Abigail Thomas is the author of A Three Dog Life, a memoir that chronicles her experiences rebuilding her life after her husband was left mentally disabled after a car accident. A Three Dog Life was selected as one of the Best Books of 2006 by the L.A. Times and the Washington Post.

In the coming weeks Superstition Review staff is looking forward to Alison Hawthorne Deming’s reading at the Arizona State University Tempe campus on Wednesday, April 13th, at 7 PM. The reading will be held in the Education Lecure Hall, EDC, room 117.

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Brandy Winchester is a senior at Arizona State University. She plans on graduating in May of 2012 with a Bachelor in English Literature as well as a Bachelor in Anthropology with a focus on culture. After her graduation she would like to attend a law school in Arizona. Her long term career goals consist of graduating from law school to then go onto practicing in family law; specializing in divorce cases. This is her second semester interning for Superstition Review.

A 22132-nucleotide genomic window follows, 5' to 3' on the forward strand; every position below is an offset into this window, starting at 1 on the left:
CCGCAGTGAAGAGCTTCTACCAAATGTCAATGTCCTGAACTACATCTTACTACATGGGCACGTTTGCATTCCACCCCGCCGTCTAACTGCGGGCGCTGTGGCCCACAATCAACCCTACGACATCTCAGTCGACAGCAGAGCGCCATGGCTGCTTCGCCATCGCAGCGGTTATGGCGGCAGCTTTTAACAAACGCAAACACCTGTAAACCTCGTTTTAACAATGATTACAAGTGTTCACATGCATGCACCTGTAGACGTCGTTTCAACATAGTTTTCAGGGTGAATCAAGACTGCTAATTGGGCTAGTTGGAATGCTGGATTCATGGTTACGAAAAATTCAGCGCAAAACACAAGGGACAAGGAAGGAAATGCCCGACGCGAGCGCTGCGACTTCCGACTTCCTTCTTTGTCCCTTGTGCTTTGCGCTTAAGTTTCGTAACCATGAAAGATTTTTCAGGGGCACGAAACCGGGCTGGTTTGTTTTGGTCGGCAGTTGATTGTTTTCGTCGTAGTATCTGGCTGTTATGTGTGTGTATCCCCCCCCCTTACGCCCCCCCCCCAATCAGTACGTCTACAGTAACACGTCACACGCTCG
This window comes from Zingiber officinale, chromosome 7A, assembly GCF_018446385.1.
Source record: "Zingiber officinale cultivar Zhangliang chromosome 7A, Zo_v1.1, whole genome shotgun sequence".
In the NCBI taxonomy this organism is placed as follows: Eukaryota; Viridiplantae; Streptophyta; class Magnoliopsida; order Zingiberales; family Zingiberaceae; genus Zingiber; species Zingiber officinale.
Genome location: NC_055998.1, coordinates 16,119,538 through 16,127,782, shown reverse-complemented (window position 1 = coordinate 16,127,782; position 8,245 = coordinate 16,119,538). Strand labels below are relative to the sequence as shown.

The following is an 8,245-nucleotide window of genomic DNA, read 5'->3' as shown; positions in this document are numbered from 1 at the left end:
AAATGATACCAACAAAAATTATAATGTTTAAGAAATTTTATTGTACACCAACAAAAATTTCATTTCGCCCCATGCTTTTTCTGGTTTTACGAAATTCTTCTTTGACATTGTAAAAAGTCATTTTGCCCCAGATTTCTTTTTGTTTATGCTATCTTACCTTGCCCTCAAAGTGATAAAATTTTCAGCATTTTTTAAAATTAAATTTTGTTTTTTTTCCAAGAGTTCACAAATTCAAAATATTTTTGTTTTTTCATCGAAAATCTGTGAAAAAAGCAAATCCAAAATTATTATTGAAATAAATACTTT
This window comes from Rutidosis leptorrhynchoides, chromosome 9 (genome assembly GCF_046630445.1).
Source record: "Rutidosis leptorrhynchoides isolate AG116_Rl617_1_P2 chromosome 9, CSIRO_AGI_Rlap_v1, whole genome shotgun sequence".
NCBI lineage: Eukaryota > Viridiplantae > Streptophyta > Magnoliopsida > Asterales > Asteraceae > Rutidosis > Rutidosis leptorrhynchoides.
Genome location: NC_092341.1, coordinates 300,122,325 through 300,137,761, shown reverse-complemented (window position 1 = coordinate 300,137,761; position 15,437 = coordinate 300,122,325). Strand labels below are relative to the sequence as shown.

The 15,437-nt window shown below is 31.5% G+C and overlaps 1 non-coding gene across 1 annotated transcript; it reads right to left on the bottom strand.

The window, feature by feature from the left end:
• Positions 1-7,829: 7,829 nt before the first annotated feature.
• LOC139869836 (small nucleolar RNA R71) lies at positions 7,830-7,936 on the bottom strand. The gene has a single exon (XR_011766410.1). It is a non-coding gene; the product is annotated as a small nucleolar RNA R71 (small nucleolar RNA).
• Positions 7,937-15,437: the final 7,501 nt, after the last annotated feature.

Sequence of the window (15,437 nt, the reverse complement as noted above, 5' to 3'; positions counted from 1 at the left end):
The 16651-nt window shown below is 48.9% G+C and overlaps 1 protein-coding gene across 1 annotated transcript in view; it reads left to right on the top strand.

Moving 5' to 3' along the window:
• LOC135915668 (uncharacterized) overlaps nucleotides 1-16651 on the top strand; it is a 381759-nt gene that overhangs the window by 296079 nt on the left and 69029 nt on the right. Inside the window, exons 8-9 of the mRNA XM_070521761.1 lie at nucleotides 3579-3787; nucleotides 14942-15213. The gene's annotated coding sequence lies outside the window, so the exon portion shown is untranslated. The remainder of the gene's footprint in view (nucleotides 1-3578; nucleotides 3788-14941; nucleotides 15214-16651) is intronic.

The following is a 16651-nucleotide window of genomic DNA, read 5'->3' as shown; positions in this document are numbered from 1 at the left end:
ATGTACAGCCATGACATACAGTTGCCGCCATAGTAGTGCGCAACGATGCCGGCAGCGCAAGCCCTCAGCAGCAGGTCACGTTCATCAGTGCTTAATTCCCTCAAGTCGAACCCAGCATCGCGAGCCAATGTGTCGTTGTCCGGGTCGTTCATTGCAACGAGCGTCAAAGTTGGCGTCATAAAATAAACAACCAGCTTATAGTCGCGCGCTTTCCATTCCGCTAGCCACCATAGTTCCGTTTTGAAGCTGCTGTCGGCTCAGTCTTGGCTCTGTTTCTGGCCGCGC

1. What is your position with  Superstition Review and what are your responsibilities?

This semester my position is Art Editor which consists of finding and reviewing artists for our upcoming issue 7. After the review process I will be responsible for viewing and rating the art submissions and staying in contact with the artists.

2. Why did you decide to get involved with  Superstition Review ?

I decided to get involved with Superstition Review last semester as a way of exposing myself to the art of publication. After last semester I grew very fond of the program and decided to return for another issue.

3. How do you like to spend your free time?

I enjoy spending my free time outside as much as possible. I like to hike and experience new places. I’m a dreamer and can easily spend an entire “free” day planning new trips and adventures to conquer.

4. What other position(s) for  Superstition Review would you like to try out?